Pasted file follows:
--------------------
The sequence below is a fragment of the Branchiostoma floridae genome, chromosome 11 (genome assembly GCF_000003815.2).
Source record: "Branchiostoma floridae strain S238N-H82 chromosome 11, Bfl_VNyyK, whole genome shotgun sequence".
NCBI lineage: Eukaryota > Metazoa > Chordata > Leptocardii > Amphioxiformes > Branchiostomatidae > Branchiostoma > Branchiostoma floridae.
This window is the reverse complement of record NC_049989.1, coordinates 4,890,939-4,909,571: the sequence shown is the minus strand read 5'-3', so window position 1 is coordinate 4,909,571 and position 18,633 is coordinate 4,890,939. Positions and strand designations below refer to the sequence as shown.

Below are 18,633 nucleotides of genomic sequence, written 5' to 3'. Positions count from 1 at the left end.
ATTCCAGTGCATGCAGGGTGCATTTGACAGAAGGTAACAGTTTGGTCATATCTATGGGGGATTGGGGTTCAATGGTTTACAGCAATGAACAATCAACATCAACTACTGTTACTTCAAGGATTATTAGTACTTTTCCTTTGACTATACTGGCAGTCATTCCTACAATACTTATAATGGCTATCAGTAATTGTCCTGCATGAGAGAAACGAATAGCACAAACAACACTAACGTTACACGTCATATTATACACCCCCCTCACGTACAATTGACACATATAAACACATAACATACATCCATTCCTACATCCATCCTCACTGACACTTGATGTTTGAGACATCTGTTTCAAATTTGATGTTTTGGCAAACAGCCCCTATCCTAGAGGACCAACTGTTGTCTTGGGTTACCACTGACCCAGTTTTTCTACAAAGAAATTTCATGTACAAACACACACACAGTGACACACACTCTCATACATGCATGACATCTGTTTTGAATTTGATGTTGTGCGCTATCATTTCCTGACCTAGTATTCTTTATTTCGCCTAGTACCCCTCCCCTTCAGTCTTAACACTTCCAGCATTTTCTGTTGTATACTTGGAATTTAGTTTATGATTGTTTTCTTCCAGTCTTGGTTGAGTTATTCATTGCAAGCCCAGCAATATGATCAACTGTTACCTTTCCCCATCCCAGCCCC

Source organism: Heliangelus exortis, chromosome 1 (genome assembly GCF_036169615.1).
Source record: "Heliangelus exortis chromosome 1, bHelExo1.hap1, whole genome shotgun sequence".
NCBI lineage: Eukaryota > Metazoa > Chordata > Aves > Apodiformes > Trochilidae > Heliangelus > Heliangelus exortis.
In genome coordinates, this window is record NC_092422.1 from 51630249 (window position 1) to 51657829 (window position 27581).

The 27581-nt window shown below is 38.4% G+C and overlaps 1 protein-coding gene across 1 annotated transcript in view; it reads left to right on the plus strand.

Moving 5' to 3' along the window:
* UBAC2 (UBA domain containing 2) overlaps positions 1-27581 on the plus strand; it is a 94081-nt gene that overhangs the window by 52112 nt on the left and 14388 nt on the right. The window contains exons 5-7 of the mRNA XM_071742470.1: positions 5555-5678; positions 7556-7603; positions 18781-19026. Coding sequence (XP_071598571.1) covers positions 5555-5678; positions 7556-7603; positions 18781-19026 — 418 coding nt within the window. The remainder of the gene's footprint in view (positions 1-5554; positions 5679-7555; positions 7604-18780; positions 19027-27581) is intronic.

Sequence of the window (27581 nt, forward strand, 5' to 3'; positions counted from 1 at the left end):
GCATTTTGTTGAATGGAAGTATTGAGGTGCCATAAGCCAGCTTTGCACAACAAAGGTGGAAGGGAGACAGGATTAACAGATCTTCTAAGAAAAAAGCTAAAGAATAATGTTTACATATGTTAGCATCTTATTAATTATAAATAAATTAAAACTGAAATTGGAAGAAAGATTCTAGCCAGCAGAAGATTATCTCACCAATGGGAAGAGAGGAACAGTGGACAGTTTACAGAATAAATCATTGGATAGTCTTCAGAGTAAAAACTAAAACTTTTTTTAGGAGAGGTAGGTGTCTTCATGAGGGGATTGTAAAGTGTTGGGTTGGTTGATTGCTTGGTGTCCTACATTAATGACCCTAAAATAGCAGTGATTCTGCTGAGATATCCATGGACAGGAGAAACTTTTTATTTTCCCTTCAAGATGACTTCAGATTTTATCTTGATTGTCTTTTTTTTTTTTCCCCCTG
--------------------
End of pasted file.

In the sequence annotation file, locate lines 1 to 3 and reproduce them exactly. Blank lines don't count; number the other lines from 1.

The sequence below is a fragment of the Branchiostoma floridae genome, chromosome 11 (genome assembly GCF_000003815.2).
Source record: "Branchiostoma floridae strain S238N-H82 chromosome 11, Bfl_VNyyK, whole genome shotgun sequence".
NCBI lineage: Eukaryota > Metazoa > Chordata > Leptocardii > Amphioxiformes > Branchiostomatidae > Branchiostoma > Branchiostoma floridae.